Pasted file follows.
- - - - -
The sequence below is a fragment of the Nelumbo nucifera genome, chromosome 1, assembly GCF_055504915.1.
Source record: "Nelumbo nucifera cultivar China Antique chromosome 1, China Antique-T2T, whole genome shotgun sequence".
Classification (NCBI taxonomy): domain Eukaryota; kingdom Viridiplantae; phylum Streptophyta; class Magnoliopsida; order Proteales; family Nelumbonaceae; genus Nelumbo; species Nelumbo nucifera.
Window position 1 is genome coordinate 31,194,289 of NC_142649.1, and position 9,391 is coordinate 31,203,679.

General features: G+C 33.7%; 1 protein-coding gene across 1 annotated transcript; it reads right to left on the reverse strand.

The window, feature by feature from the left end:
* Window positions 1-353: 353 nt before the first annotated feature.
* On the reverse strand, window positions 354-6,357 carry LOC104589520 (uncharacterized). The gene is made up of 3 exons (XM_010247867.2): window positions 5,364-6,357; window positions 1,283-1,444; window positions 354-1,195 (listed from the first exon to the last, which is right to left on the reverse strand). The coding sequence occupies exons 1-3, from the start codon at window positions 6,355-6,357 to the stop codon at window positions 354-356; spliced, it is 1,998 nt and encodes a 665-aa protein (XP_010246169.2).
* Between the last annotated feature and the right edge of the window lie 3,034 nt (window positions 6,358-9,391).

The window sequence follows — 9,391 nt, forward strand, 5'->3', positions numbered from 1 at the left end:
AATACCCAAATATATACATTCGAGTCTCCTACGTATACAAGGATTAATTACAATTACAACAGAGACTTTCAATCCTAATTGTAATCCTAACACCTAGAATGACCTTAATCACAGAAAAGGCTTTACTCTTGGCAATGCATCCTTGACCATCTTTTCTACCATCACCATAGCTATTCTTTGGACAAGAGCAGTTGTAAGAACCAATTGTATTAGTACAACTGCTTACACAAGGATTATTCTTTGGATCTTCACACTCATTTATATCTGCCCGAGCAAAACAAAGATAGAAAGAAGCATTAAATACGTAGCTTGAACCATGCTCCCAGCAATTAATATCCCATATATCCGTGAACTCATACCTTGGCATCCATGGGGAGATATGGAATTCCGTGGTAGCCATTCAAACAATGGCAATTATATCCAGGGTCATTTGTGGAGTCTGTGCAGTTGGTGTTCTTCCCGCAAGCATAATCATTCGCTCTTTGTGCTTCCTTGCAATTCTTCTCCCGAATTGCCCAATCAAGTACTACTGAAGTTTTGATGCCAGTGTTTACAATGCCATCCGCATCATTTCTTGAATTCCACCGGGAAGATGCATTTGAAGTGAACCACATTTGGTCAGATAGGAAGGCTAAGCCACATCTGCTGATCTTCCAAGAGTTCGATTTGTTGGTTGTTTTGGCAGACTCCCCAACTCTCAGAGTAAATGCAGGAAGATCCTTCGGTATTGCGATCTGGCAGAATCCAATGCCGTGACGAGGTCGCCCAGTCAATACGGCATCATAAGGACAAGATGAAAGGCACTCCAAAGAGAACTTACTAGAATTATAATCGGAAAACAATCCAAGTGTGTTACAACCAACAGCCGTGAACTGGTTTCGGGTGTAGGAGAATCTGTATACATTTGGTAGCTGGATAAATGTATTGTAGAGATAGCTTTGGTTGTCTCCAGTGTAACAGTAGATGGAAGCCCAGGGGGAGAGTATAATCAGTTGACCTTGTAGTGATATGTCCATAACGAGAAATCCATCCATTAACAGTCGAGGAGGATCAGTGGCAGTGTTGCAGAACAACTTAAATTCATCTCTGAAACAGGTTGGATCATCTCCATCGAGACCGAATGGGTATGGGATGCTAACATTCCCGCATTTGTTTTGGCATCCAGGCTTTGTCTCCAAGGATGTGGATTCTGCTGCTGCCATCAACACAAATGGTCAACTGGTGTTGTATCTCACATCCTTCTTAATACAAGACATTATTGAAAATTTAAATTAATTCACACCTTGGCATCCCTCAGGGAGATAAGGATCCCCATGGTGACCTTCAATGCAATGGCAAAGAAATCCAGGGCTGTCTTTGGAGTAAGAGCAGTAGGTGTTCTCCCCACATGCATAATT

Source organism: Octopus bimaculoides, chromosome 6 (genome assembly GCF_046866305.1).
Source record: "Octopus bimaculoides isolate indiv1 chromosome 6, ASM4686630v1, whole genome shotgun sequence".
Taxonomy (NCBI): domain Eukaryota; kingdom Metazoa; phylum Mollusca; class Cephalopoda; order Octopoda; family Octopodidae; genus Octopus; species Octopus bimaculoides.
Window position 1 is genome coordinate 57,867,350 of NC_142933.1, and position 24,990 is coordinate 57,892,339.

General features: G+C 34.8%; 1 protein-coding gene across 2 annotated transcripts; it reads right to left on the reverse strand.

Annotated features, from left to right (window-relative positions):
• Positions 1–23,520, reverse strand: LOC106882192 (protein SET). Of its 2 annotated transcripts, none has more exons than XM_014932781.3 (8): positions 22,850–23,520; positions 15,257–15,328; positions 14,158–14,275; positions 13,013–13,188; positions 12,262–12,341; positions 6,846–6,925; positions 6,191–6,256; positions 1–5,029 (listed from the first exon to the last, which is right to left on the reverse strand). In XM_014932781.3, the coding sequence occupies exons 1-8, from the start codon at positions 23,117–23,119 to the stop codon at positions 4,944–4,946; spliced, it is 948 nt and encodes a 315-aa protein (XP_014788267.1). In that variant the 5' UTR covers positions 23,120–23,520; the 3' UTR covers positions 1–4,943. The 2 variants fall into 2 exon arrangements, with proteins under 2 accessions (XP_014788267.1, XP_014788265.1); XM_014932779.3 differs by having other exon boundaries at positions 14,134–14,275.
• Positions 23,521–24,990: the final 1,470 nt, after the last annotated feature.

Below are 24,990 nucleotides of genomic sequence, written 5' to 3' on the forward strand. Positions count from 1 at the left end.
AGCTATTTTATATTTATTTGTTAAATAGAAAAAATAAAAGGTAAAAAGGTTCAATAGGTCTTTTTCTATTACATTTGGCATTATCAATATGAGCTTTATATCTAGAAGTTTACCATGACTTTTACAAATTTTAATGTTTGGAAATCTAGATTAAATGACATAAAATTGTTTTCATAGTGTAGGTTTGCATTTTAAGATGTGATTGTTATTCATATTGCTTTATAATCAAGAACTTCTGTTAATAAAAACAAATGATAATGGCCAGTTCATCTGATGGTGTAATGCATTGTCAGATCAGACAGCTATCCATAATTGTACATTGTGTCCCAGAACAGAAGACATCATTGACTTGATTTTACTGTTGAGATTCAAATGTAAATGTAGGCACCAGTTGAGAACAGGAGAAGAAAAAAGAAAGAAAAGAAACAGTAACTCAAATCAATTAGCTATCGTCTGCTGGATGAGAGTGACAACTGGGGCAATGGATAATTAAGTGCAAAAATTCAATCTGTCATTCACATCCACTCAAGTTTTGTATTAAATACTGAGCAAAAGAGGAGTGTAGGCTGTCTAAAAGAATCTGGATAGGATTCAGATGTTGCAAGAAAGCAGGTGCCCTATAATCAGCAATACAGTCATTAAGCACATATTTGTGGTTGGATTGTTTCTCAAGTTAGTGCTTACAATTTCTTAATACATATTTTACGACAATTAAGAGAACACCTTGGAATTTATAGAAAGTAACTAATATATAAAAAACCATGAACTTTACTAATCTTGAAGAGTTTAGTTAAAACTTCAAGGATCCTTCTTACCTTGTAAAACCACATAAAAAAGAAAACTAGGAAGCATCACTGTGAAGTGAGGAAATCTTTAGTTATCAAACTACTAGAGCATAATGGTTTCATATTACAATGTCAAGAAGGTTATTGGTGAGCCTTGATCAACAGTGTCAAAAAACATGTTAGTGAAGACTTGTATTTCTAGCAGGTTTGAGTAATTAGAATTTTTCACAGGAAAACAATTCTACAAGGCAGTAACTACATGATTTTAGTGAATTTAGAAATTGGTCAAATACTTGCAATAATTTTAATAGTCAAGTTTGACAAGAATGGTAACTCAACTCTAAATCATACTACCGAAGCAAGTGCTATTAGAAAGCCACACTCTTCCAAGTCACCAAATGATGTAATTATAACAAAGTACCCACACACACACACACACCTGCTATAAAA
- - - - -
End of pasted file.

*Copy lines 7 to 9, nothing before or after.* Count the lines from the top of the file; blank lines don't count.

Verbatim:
* Window positions 1-353: 353 nt before the first annotated feature.
* On the reverse strand, window positions 354-6,357 carry LOC104589520 (uncharacterized). The gene is made up of 3 exons (XM_010247867.2): window positions 5,364-6,357; window positions 1,283-1,444; window positions 354-1,195 (listed from the first exon to the last, which is right to left on the reverse strand). The coding sequence occupies exons 1-3, from the start codon at window positions 6,355-6,357 to the stop codon at window positions 354-356; spliced, it is 1,998 nt and encodes a 665-aa protein (XP_010246169.2).
* Between the last annotated feature and the right edge of the window lie 3,034 nt (window positions 6,358-9,391).